Unemployment Rate since 2000

Employment Situation

seboldadminEconomic Insights

Unemployment Rate since 2000The Employment Situation is a report by the Bureau of Labor Statistics that gives us a look at the employment outlook of the US economy. The report does not include those employed in agriculture because of the seasonal nature of their work. This report obtains these numbers from 142,000 businesses and government agencies to track the new jobs added in non-farming sectors of the economy. 

In August, U.S. employment rose by 187,000 on a seasonally adjusted basis, coming in slightly above expectations of a 180,000 increase. However, the prints for both June and July were both revised to the downside, as has been the case with every single print this year. Both revisions subtracted a combined 54,000 from the headline number. June’s print had already been revised from its original 209,000 estimate to a more modest 185,000, but that was subsequently slashed to a mere 105,000. July’s print was revised from 187,000 to 157,000; further revisions seem probable, based on this year’s trend.  

On the Household Survey side, the number of full-time jobs declined again, sliding by 82,000. However, the number of part-time jobs saw an increase of 32,000. The unemployment rate also increased unexpectedly-the consensus called for it to remain unchanged at 3.5%, but it came in at 3.8%. Higher unemployment appeared to be driven primarily by an unexpected increase in the labor force; 736,000 people joined the workforce in August. The participation rate increased for the first time in five months, increasing from 62.6% to 62.8%.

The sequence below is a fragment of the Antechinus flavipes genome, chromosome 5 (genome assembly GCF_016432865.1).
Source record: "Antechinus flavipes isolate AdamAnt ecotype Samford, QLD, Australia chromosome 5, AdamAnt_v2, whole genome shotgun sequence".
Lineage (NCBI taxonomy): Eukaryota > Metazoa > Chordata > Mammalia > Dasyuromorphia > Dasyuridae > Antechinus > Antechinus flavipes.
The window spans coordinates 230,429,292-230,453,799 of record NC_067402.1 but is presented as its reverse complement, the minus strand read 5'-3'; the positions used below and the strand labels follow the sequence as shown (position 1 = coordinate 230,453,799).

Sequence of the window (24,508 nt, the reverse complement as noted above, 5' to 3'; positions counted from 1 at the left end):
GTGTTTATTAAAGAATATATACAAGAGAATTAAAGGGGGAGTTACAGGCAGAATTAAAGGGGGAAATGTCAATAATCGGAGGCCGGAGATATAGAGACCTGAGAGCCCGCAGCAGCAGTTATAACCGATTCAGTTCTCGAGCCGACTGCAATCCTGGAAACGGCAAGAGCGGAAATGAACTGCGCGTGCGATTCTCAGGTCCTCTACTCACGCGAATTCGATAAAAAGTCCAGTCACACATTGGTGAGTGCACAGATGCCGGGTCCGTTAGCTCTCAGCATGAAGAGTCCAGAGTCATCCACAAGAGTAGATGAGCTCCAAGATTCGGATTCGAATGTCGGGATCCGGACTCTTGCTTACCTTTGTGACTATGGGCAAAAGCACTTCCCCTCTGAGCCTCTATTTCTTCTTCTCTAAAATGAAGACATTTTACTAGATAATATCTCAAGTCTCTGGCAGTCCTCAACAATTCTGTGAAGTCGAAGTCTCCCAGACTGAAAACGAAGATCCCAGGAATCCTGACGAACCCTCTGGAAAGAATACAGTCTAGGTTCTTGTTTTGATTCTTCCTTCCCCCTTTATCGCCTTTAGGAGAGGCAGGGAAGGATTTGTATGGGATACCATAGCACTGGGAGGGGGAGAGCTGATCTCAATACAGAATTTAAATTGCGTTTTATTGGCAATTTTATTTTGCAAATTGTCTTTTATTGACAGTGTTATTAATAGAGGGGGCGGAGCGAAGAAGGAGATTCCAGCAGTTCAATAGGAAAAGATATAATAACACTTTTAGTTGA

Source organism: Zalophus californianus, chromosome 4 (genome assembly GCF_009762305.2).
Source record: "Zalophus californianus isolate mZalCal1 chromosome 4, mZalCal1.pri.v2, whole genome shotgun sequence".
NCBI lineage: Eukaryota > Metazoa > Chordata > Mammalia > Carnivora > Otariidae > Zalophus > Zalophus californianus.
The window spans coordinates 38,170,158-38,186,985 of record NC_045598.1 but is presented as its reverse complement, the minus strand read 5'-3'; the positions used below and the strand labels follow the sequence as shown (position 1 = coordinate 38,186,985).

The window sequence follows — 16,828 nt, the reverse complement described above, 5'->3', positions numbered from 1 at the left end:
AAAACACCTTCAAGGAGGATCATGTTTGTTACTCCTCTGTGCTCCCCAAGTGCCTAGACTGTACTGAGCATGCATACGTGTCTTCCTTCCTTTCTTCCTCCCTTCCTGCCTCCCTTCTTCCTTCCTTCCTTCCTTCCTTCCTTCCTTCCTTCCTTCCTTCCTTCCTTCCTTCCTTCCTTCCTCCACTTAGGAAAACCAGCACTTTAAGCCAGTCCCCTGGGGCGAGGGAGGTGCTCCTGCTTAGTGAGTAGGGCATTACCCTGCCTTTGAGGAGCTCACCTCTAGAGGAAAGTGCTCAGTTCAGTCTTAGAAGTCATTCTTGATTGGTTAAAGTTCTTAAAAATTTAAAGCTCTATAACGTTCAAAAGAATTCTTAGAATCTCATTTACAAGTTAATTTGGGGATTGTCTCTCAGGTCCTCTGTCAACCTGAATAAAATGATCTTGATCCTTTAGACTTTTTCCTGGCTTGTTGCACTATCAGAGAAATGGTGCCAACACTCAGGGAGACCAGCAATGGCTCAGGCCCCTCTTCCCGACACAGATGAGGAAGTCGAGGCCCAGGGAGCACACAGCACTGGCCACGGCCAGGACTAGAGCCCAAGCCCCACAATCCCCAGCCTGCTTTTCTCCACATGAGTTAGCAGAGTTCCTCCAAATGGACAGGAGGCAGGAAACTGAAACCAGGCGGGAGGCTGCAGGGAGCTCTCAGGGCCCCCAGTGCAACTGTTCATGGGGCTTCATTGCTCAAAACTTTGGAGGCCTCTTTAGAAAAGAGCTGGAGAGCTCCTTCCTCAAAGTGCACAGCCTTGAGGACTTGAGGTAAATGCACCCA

Wages, another closely watched indicator, appeared to slow down last month. Average hourly wages increased by 0.24% from July, the slowest rate in over a year. Year-over-year wage growth has moderated too. Last year, it ran as hot as 5.9%; now it sits at 4.3%. Average weekly earnings rose by 0.53%, but mainly because the average workweek increased as well. This takes some pressure off the Fed before their next meeting. Growth seems to have slowed down, likely to a further extent than initial data might have suggested, which should be in line with what Fed officials are hoping to see. Monetary policy is known to operate with a long and variable lag, and it looks like its effects are beginning to show.  

Change in Nonfarm Payrolls


September 1, 2023